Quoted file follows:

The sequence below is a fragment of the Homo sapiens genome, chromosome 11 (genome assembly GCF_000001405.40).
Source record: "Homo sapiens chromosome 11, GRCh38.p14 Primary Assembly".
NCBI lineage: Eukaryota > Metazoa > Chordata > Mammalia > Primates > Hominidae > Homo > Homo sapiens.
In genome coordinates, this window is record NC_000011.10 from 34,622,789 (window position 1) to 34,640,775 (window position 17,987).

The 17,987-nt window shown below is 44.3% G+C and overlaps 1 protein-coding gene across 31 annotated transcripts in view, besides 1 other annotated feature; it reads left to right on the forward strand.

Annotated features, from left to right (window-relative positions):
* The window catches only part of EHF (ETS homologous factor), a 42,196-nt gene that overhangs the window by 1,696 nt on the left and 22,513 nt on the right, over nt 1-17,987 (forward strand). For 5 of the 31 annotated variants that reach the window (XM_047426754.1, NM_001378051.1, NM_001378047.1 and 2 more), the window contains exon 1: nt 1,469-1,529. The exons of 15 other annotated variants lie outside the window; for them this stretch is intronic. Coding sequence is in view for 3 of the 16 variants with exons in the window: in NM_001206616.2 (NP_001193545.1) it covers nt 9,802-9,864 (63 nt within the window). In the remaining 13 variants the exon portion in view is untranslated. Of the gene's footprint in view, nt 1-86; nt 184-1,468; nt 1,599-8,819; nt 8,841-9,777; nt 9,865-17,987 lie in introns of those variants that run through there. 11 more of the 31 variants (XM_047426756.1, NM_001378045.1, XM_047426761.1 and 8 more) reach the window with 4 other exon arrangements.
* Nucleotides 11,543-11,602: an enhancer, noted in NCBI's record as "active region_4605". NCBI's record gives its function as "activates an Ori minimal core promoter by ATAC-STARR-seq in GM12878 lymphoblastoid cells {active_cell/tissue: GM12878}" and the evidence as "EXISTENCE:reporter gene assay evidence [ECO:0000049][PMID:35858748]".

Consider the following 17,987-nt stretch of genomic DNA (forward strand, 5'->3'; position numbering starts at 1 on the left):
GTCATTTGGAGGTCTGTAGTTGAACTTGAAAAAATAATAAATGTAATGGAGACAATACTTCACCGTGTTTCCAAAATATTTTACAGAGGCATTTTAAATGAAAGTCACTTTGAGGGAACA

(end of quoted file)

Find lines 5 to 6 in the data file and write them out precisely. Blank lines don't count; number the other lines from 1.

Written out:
The 17,987-nt window shown below is 44.3% G+C and overlaps 1 protein-coding gene across 31 annotated transcripts in view, besides 1 other annotated feature; it reads left to right on the forward strand.

Annotated features, from left to right (window-relative positions):